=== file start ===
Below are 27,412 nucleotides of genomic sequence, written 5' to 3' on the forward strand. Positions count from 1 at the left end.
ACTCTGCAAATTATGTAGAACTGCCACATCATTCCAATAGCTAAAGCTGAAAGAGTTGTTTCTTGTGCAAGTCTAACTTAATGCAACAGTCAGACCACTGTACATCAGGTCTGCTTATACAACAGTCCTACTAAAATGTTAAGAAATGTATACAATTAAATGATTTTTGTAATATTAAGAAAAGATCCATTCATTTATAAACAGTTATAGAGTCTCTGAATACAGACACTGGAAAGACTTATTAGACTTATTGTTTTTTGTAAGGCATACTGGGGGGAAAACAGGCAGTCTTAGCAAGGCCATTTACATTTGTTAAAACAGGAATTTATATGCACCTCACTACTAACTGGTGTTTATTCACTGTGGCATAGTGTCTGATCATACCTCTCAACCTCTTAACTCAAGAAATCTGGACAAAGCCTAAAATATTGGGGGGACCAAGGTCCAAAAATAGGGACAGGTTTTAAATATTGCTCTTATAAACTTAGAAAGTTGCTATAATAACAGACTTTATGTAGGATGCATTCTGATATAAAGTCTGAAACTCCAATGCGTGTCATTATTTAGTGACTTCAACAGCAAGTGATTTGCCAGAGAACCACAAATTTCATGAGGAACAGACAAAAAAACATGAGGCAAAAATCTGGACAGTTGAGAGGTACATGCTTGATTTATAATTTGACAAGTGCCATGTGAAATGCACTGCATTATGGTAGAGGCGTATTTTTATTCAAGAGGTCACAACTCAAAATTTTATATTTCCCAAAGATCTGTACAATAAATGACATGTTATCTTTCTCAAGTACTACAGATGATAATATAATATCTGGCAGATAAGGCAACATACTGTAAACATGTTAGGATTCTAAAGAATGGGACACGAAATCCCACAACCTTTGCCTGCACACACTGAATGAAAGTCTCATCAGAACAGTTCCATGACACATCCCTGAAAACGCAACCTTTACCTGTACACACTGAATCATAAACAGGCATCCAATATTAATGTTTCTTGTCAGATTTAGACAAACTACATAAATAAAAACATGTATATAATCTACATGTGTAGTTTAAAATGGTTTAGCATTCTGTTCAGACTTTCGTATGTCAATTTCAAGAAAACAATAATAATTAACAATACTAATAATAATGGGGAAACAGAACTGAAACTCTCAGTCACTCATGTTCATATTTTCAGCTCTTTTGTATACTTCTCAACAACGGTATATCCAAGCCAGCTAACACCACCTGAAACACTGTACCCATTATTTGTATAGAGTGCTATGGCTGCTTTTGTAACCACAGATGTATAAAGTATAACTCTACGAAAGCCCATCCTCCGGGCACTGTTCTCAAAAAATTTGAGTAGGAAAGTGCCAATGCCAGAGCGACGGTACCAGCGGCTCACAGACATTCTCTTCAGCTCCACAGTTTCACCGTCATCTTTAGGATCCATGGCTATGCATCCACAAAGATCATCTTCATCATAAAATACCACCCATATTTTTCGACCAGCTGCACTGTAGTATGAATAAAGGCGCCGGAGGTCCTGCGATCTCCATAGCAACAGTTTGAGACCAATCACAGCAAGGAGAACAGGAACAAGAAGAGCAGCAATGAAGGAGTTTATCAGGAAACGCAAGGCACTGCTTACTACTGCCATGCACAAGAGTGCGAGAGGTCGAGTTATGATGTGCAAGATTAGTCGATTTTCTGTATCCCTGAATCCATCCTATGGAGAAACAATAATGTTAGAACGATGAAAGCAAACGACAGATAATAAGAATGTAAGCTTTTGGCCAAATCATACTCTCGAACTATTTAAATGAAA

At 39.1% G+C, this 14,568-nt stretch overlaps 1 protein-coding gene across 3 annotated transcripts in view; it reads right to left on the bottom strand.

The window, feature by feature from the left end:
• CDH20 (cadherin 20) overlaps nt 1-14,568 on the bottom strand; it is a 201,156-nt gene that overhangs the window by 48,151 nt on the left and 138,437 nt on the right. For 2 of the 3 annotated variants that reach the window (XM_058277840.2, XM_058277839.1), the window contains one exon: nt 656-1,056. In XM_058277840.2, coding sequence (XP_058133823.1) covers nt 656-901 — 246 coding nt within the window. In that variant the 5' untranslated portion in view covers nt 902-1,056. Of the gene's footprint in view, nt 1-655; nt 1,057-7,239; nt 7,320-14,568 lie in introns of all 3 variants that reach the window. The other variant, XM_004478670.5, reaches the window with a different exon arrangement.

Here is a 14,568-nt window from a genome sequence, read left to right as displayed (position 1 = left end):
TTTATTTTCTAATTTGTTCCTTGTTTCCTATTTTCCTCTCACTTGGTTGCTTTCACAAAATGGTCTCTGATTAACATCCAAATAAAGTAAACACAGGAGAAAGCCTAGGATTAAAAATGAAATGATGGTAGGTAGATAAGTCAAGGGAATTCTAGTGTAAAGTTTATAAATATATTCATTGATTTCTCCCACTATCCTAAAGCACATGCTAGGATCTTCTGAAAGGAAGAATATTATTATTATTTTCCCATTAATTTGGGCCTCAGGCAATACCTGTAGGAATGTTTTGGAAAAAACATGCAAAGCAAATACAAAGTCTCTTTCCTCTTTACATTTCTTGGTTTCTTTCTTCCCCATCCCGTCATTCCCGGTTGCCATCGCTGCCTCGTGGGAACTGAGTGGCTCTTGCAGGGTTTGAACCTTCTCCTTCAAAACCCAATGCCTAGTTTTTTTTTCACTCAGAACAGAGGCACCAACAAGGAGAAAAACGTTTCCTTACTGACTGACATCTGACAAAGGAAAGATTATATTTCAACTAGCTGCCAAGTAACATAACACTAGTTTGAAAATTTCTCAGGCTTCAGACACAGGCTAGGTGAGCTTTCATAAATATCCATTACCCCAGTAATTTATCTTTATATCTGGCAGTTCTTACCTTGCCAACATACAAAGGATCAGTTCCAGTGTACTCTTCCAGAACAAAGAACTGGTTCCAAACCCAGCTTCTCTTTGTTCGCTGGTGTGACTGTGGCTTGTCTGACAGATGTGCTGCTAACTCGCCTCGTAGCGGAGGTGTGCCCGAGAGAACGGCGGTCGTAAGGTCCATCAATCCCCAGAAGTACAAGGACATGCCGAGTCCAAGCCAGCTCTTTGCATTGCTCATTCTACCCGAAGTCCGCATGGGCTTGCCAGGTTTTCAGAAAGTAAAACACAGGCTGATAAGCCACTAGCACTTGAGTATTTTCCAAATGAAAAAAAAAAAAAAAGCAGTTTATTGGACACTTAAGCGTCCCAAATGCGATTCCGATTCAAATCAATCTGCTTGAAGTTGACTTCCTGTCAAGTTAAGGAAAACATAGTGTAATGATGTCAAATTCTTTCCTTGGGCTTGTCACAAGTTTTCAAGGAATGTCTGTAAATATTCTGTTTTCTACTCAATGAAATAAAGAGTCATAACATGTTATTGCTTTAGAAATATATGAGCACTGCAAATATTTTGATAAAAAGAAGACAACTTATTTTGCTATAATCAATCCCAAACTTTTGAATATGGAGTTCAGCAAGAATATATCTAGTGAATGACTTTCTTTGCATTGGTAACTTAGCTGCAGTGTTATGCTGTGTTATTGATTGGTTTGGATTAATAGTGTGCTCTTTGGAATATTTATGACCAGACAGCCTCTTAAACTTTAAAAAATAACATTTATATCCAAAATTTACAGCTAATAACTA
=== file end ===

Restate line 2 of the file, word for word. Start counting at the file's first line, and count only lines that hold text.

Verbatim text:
ACTCTGCAAATTATGTAGAACTGCCACATCATTCCAATAGCTAAAGCTGAAAGAGTTGTTTCTTGTGCAAGTCTAACTTAATGCAACAGTCAGACCACTGTACATCAGGTCTGCTTATACAACAGTCCTACTAAAATGTTAAGAAATGTATACAATTAAATGATTTTTGTAATATTAAGAAAAGATCCATTCATTTATAAACAGTTATAGAGTCTCTGAATACAGACACTGGAAAGACTTATTAGACTTATTGTTTTTTGTAAGGCATACTGGGGGGAAAACAGGCAGTCTTAGCAAGGCCATTTACATTTGTTAAAACAGGAATTTATATGCACCTCACTACTAACTGGTGTTTATTCACTGTGGCATAGTGTCTGATCATACCTCTCAACCTCTTAACTCAAGAAATCTGGACAAAGCCTAAAATATTGGGGGGACCAAGGTCCAAAAATAGGGACAGGTTTTAAATATTGCTCTTATAAACTTAGAAAGTTGCTATAATAACAGACTTTATGTAGGATGCATTCTGATATAAAGTCTGAAACTCCAATGCGTGTCATTATTTAGTGACTTCAACAGCAAGTGATTTGCCAGAGAACCACAAATTTCATGAGGAACAGACAAAAAAACATGAGGCAAAAATCTGGACAGTTGAGAGGTACATGCTTGATTTATAATTTGACAAGTGCCATGTGAAATGCACTGCATTATGGTAGAGGCGTATTTTTATTCAAGAGGTCACAACTCAAAATTTTATATTTCCCAAAGATCTGTACAATAAATGACATGTTATCTTTCTCAAGTACTACAGATGATAATATAATATCTGGCAGATAAGGCAACATACTGTAAACATGTTAGGATTCTAAAGAATGGGACACGAAATCCCACAACCTTTGCCTGCACACACTGAATGAAAGTCTCATCAGAACAGTTCCATGACACATCCCTGAAAACGCAACCTTTACCTGTACACACTGAATCATAAACAGGCATCCAATATTAATGTTTCTTGTCAGATTTAGACAAACTACATAAATAAAAACATGTATATAATCTACATGTGTAGTTTAAAATGGTTTAGCATTCTGTTCAGACTTTCGTATGTCAATTTCAAGAAAACAATAATAATTAACAATACTAATAATAATGGGGAAACAGAACTGAAACTCTCAGTCACTCATGTTCATATTTTCAGCTCTTTTGTATACTTCTCAACAACGGTATATCCAAGCCAGCTAACACCACCTGAAACACTGTACCCATTATTTGTATAGAGTGCTATGGCTGCTTTTGTAACCACAGATGTATAAAGTATAACTCTACGAAAGCCCATCCTCCGGGCACTGTTCTCAAAAAATTTGAGTAGGAAAGTGCCAATGCCAGAGCGACGGTACCAGCGGCTCACAGACATTCTCTTCAGCTCCACAGTTTCACCGTCATCTTTAGGATCCATGGCTATGCATCCACAAAGATCATCTTCATCATAAAATACCACCCATATTTTTCGACCAGCTGCACTGTAGTATGAATAAAGGCGCCGGAGGTCCTGCGATCTCCATAGCAACAGTTTGAGACCAATCACAGCAAGGAGAACAGGAACAAGAAGAGCAGCAATGAAGGAGTTTATCAGGAAACGCAAGGCACTGCTTACTACTGCCATGCACAAGAGTGCGAGAGGTCGAGTTATGATGTGCAAGATTAGTCGATTTTCTGTATCCCTGAATCCATCCTATGGAGAAACAATAATGTTAGAACGATGAAAGCAAACGACAGATAATAAGAATGTAAGCTTTTGGCCAAATCATACTCTCGAACTATTTAAATGAAA